In real life, this task was left to William Kunstler, the leftist lawyer, who offered to mount a “black rage theory” defense of Colin Ferguson. According to Kunstler, white society normally drives black people into homicidal rages for which they cannot be held responsible. Ferguson was “not responsible for his own conduct;” therefore “white racism is to blame.” A National Law Journal survey taken at the time of Ferguson’s rampage found that fully two-thirds of blacks interviewed agreed with the “black rage” theory. Professor hooks offers her own supportive anecdotal insight, explaining that while she herself did not take any pleasure in the racial murders, “I heard many wealthy and privileged black folks express pleasure. These revelations surprised me since so many of these folks spend their working and intimate lives in the company of white colleagues.”

            At the time, most blacks harboring such feelings kept them to themselves. But some did not. During a rally held at Howard University, the “Harvard” of black colleges, Nation of Islam spokesman Khalid Muhammad compared the psychopath Ferguson to rebel slave leader Nat Turner. Muhammad told a laughing, cheering, audience of middle-class black college students: “God spoke to Colin Ferguson and said ‘Catch the train, Colin, catch the train.’”

            Studies conducted at Farrakhan’s Million Man March revealed that 40% of the participants had a college education and incomes exceeding $50,000. More than 70% had incomes of more than $25,000. Farrakhan is now the most popular black leader among blacks, and he and his former henchman Muhammad are easily the most coveted and well-paid speakers before black student associations across the country. Indeed, inviting black racists to college campuses to bait whites has become a rite of African-American authenticity for well-funded black student associations at American universities. This contrasts with the historical experience of all other ethnic groups, where racist attitudes diminish with education and income.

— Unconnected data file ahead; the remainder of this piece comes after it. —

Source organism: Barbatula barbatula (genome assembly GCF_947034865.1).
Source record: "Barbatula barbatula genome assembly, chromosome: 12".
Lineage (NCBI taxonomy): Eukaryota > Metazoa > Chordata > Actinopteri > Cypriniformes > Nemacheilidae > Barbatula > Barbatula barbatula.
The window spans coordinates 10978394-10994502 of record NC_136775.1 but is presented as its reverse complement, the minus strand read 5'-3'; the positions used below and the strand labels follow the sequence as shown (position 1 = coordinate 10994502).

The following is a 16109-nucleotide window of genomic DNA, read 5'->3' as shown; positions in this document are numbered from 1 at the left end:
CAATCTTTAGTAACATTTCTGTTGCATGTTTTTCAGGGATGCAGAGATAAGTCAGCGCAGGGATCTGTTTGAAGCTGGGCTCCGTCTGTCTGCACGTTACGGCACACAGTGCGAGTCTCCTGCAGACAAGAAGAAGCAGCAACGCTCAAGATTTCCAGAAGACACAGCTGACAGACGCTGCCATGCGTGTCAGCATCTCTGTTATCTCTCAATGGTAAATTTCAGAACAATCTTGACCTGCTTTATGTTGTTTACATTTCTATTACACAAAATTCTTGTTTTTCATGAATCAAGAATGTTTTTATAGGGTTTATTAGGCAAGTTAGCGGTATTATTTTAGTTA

A parallel phenomenon is the tolerance of social elites of all colors for racist outrage when it is committed by blacks. In the wake of the Million Man March, blacks burned a white man alive in a Chicago neighborhood, with no accompanying press comment. In Illinois three blacks murdered a pregnant white welfare mother and her two white children, while “rescuing” her black fetus by cutting it out of her womb. No one called the attack racial even though a second black child of the woman was spared. A black city worker in Fort Lauderdale gunned down five white co-workers, again without the press intimating a racial element might be involved, even though several survivors testified the killer had used anti-white epithets in the workplace before. In Harlem, seven white customers were burned alive in a store torched by a black racist after Al Sharpton and other racial demagogues led protests against its presence in the neighborhood because the owner was white. This did elicit some editorial commentary, but without a single acknowledgment by any public figure, of any color, that the black community might have its own racial problem.

            Actually both anomalies -- the epidemic of black middle-class rage against whites and the absence of outrage at racism by blacks – are connected by the ideological perception that racism is a systemic problem, rather than the result of individual acts. It is generally acknowledged (by all sides) that white racists in America – though an ugly presence -- are harder and harder to find in positions of responsibility and power. Legal discrimination has been eliminated, and a large government bureaucracy has been created to punish acts of discrimination that are now forbidden by law. To sustain the idea that anti-black racism is still the paramount social issue, it has become necessary to suggest that the problem is “institutional,” therefore both “subtle” and “pervasive.” But this perspective automatically renders every black a victim and therefore every outrageous act committed by blacks potentially “understandable.”

            The phrase “institutional racism” originated in the Kerner Commission Report on the inner city riots that erupted following the Civil Rights Acts of 1964 and 1965 ending legal segregation in the South. It was an attempt to explain -- and to justify -- the paradox of a “rebellions” against a body politic that had just achieved equality before the law for all Americans. (The possibility that these riots might just be criminal eruptions was not a practical option.) The Commission’s reaction to the Sixties riots served to define the “second civil rights era,” whose most distinguishing fact was the squandering of the moral legacy of the first, and the restructuring of the civil rights agenda as a radical cause. Its pivotal legislation was the system of racial preferences called “affirmative action.”